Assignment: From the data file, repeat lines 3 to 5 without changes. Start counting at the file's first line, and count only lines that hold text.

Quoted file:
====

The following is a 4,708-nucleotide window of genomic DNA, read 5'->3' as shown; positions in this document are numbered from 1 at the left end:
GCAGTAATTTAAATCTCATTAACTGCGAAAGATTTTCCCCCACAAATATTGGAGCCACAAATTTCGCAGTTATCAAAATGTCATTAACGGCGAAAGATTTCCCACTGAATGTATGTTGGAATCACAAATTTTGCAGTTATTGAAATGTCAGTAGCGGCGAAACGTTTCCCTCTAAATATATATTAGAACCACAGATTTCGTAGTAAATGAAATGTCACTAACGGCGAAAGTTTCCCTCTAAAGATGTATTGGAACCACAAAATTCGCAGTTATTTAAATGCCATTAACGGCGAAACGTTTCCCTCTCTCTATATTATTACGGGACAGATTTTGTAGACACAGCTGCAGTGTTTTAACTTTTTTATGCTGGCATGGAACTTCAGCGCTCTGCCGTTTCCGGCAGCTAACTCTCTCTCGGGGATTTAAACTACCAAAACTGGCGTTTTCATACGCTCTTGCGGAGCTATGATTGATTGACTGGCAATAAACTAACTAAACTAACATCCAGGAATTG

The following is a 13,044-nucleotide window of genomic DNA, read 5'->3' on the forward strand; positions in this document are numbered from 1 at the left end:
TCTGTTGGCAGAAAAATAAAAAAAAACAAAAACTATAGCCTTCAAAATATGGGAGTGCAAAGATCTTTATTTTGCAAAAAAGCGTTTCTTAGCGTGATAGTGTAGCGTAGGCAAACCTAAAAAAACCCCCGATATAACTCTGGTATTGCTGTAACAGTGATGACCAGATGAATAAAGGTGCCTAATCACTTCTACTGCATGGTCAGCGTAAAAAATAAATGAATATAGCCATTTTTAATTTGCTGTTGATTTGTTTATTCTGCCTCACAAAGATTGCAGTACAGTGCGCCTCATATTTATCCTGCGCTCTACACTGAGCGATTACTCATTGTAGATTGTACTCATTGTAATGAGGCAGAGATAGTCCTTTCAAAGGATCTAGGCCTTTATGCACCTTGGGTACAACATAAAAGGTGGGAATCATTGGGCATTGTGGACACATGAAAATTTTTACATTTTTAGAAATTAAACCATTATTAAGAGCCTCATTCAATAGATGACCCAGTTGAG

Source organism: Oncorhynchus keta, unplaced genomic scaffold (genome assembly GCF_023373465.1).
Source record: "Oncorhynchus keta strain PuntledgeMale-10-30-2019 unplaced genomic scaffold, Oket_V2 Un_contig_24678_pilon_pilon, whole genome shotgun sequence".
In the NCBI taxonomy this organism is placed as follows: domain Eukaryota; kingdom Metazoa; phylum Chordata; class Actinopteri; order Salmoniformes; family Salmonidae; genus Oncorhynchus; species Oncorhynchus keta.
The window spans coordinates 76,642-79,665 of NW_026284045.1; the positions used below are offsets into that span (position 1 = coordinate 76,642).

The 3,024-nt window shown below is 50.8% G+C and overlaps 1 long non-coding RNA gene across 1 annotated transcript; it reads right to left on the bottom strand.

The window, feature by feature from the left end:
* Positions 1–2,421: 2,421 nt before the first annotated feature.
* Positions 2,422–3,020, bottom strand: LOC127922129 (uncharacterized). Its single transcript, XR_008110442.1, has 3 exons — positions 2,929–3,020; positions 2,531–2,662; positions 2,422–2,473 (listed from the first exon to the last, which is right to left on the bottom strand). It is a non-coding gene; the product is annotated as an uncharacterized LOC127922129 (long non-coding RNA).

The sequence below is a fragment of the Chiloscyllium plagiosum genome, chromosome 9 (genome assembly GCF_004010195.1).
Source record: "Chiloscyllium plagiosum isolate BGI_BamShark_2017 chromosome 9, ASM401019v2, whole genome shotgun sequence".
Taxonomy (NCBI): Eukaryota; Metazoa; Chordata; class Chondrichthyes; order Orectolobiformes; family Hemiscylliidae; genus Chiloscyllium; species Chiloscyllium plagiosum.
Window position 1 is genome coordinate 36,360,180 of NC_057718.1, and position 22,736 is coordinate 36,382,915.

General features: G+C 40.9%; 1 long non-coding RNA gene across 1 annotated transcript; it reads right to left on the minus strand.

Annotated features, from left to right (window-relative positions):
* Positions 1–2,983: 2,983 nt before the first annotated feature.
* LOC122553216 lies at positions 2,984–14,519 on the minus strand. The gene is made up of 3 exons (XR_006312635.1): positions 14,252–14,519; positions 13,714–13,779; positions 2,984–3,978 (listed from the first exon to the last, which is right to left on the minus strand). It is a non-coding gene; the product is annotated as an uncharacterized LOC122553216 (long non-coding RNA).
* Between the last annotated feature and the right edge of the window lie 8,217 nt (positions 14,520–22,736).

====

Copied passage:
The following is a 13,044-nucleotide window of genomic DNA, read 5'->3' on the forward strand; positions in this document are numbered from 1 at the left end:
TCTGTTGGCAGAAAAATAAAAAAAAACAAAAACTATAGCCTTCAAAATATGGGAGTGCAAAGATCTTTATTTTGCAAAAAAGCGTTTCTTAGCGTGATAGTGTAGCGTAGGCAAACCTAAAAAAACCCCCGATATAACTCTGGTATTGCTGTAACAGTGATGACCAGATGAATAAAGGTGCCTAATCACTTCTACTGCATGGTCAGCGTAAAAAATAAATGAATATAGCCATTTTTAATTTGCTGTTGATTTGTTTATTCTGCCTCACAAAGATTGCAGTACAGTGCGCCTCATATTTATCCTGCGCTCTACACTGAGCGATTACTCATTGTAGATTGTACTCATTGTAATGAGGCAGAGATAGTCCTTTCAAAGGATCTAGGCCTTTATGCACCTTGGGTACAACATAAAAGGTGGGAATCATTGGGCATTGTGGACACATGAAAATTTTTACATTTTTAGAAATTAAACCATTATTAAGAGCCTCATTCAATAGATGACCCAGTTGAG

Source organism: Oncorhynchus keta, unplaced genomic scaffold (genome assembly GCF_023373465.1).